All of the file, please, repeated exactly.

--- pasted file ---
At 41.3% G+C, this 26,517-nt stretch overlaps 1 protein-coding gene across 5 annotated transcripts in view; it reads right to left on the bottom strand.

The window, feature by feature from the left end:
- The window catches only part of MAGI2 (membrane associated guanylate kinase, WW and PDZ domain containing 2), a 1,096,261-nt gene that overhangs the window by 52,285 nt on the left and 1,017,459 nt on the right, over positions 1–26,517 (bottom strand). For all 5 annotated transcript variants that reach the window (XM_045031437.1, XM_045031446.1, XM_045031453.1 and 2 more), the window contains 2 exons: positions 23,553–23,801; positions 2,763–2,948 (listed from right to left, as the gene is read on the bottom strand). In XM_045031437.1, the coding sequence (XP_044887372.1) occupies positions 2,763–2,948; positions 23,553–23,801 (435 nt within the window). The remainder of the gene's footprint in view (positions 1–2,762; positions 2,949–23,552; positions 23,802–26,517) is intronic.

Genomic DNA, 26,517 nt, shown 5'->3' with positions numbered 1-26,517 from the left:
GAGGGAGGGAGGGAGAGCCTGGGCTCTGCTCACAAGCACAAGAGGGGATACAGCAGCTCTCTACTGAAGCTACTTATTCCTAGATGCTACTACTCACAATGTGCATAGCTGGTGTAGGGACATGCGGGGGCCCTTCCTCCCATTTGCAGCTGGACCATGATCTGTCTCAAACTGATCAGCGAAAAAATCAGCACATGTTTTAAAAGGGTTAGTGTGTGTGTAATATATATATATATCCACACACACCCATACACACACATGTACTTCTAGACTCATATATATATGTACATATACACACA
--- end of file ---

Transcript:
At 41.3% G+C, this 26,517-nt stretch overlaps 1 protein-coding gene across 5 annotated transcripts in view; it reads right to left on the bottom strand.

The window, feature by feature from the left end:
- The window catches only part of MAGI2 (membrane associated guanylate kinase, WW and PDZ domain containing 2), a 1,096,261-nt gene that overhangs the window by 52,285 nt on the left and 1,017,459 nt on the right, over positions 1–26,517 (bottom strand). For all 5 annotated transcript variants that reach the window (XM_045031437.1, XM_045031446.1, XM_045031453.1 and 2 more), the window contains 2 exons: positions 23,553–23,801; positions 2,763–2,948 (listed from right to left, as the gene is read on the bottom strand). In XM_045031437.1, the coding sequence (XP_044887372.1) occupies positions 2,763–2,948; positions 23,553–23,801 (435 nt within the window). The remainder of the gene's footprint in view (positions 1–2,762; positions 2,949–23,552; positions 23,802–26,517) is intronic.

Genomic DNA, 26,517 nt, shown 5'->3' with positions numbered 1-26,517 from the left:
GAGGGAGGGAGGGAGAGCCTGGGCTCTGCTCACAAGCACAAGAGGGGATACAGCAGCTCTCTACTGAAGCTACTTATTCCTAGATGCTACTACTCACAATGTGCATAGCTGGTGTAGGGACATGCGGGGGCCCTTCCTCCCATTTGCAGCTGGACCATGATCTGTCTCAAACTGATCAGCGAAAAAATCAGCACATGTTTTAAAAGGGTTAGTGTGTGTGTAATATATATATATATCCACACACACCCATACACACACATGTACTTCTAGACTCATATATATATGTACATATACACACA